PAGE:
After rounds of research and field testing, XAG has been collaborating with government to carry out a series of ground air disinfecting demonstration at potentially coronavirus-hit areas, such as hospitals, industrial parks and schools. According to the standard operation procedure for aerial and terrestrial disinfection, high concentrated disinfectants are more effective on drone and robot spraying. When flung out from the drone nozzles or projected by the robot jet sprayers, disinfectant would be diluted with moisture in the air over time until it falls on the surface to create a virus-free environment.

Drones can follow police forces and medical staff on duty to disinfect epidemic prevention vehicles moving between affected and unaffected areas. For example, on February 5, XAG worked with Tianhe Public Security Bureau in Guangzhou, China on testing of high-accuracy disinfection for police car. Simply marking out the boundary of the parking zone as well as the position of the vehicle on a high-definition map via mobile app, the operator remotely directed the drone to take off. The drone then automatically flied to the designated area, hovered over the car and sprayed disinfectant 3-5 metres above the roof. Result shows that 99.8% of the car surface area was covered in disinfectant agent.

At the Third Affiliated Hospital of Sun Yat-sen University (Lingnan Hospital), the first-ever ground air disinfection exercise took place a week later to empower frontline medical staff. XAG introduced its R80 robot, in collaboration with drones, to disinfect ambulance, quarantine area, and crowded passages. R80 could atomise the disinfectants into micron particles as small as 50μm, and spray as wide as 12 metres, which enabled better adherence and therefore improved the effect of disinfectants on hospital surfaces.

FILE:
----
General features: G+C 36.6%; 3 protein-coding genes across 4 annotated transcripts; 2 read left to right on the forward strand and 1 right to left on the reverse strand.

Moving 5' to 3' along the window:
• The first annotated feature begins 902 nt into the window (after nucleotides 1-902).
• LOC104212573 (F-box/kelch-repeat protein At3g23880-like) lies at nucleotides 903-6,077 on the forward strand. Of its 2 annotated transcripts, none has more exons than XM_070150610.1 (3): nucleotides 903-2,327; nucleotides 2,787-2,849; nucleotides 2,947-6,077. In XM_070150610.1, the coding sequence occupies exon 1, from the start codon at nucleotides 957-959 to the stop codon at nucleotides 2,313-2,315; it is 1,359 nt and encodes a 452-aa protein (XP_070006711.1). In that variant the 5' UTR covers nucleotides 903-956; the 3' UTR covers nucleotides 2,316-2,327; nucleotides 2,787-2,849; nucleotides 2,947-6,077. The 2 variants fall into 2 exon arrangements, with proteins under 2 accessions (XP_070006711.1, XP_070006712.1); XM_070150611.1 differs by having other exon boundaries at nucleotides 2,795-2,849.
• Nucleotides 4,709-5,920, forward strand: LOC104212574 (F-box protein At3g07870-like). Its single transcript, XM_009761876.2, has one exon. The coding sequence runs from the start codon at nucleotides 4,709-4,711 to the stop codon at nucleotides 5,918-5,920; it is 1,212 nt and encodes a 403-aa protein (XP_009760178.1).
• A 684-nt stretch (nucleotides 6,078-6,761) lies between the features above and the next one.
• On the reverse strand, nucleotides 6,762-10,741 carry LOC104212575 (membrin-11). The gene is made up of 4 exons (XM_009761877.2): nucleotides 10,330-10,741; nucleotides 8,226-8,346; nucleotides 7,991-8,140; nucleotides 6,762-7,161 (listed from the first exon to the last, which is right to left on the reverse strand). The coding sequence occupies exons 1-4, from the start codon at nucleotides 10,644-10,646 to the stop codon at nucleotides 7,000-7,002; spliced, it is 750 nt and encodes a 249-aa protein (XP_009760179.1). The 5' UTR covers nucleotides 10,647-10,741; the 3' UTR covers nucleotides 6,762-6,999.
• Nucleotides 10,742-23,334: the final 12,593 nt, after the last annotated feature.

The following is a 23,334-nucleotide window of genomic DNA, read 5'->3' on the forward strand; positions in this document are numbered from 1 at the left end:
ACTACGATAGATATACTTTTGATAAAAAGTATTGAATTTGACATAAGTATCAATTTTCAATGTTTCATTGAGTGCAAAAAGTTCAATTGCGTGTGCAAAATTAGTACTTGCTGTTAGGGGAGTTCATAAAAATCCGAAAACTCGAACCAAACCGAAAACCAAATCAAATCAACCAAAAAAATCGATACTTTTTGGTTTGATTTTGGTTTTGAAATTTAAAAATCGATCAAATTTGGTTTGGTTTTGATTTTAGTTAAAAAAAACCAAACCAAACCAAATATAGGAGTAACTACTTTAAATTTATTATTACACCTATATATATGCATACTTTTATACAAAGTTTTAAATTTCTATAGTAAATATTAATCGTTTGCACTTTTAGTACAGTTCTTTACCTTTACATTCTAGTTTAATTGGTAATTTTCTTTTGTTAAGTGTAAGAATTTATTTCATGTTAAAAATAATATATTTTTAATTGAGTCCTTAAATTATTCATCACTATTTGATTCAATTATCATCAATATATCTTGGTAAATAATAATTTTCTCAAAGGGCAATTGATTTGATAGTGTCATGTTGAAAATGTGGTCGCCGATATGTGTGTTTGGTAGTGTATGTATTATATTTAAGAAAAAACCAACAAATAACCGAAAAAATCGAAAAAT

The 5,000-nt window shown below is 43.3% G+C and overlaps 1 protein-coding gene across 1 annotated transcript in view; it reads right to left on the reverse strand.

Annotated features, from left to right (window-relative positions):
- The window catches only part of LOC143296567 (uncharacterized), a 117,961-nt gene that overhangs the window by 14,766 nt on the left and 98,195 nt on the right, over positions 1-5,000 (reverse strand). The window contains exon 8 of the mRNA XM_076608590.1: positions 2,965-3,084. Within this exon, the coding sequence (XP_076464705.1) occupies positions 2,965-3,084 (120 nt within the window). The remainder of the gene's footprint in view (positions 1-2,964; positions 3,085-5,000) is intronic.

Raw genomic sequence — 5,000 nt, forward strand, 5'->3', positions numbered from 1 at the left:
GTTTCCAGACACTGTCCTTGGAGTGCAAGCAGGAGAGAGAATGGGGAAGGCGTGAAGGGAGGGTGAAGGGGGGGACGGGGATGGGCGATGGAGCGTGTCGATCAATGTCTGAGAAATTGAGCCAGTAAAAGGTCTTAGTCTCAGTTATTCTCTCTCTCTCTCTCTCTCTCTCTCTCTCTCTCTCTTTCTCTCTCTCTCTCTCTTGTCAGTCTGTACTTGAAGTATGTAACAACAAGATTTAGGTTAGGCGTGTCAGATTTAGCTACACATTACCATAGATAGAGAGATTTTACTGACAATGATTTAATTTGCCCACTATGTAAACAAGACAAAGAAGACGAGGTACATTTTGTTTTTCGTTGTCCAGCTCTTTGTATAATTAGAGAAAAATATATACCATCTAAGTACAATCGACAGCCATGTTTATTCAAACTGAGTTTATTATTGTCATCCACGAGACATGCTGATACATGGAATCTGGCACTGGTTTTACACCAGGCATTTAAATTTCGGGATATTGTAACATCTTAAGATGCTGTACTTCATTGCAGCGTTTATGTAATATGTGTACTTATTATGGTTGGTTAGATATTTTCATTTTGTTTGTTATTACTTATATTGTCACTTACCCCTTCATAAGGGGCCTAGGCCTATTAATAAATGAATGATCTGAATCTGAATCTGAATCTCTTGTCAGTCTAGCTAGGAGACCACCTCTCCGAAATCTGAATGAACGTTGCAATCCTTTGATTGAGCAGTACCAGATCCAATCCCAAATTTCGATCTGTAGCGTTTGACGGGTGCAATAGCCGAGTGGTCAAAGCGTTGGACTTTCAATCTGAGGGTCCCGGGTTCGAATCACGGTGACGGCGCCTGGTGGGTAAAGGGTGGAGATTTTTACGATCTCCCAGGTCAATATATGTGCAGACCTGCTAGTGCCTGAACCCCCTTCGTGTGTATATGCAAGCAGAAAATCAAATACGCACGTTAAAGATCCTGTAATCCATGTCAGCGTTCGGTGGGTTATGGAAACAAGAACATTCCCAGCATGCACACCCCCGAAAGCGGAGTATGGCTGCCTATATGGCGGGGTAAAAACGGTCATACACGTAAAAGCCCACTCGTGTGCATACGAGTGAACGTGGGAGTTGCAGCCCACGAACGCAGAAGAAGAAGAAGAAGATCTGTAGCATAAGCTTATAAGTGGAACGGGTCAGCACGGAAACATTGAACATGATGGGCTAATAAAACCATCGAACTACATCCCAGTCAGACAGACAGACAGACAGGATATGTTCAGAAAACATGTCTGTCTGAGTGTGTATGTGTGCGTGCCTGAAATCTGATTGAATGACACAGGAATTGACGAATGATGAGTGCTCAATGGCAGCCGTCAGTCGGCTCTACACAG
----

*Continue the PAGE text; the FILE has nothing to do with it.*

Schools are also among one of the critical scenarios that might have a higher risk of coronavirus infection once the students return. With the help of local Emergency Management Bureau, XAG has conducted another disinfection demonstration using unmanned devices at Guangzhou LieDe Kindergarten on February 12. The R80 robot precisely executed the self-driving route that was pre-programmed on smartphone. First activated at the school gate and passing through playgrounds, halls and other public areas unobstructed, it constantly switched the directions of JetSprayer to implement three-dimensional disinfecting even on blind spots. Meantime, the drone was operating in open spaces to cover a wider outdoor area, including the garden and rooftop playground.

In such places where lorry cannot access, the previous solution was to hire 4 to 5 workers to disinfect the entire kindergarten, which took hours to complete. But now with drones and robots working in synergy, disinfecting a total area of 7,836 square metres was done in only 5 minutes.

The new coronavirus, officially named COVID-19, was first reported in Wuhan, China in late December 2019 and has now escalated as a global threat, with 50 countries worldwide reporting 83,310 confirmed cases and 2,858 deaths so far. At such critical stage, high tech companies should step out with their innovative solutions to address public fear and protect emergence responders at large.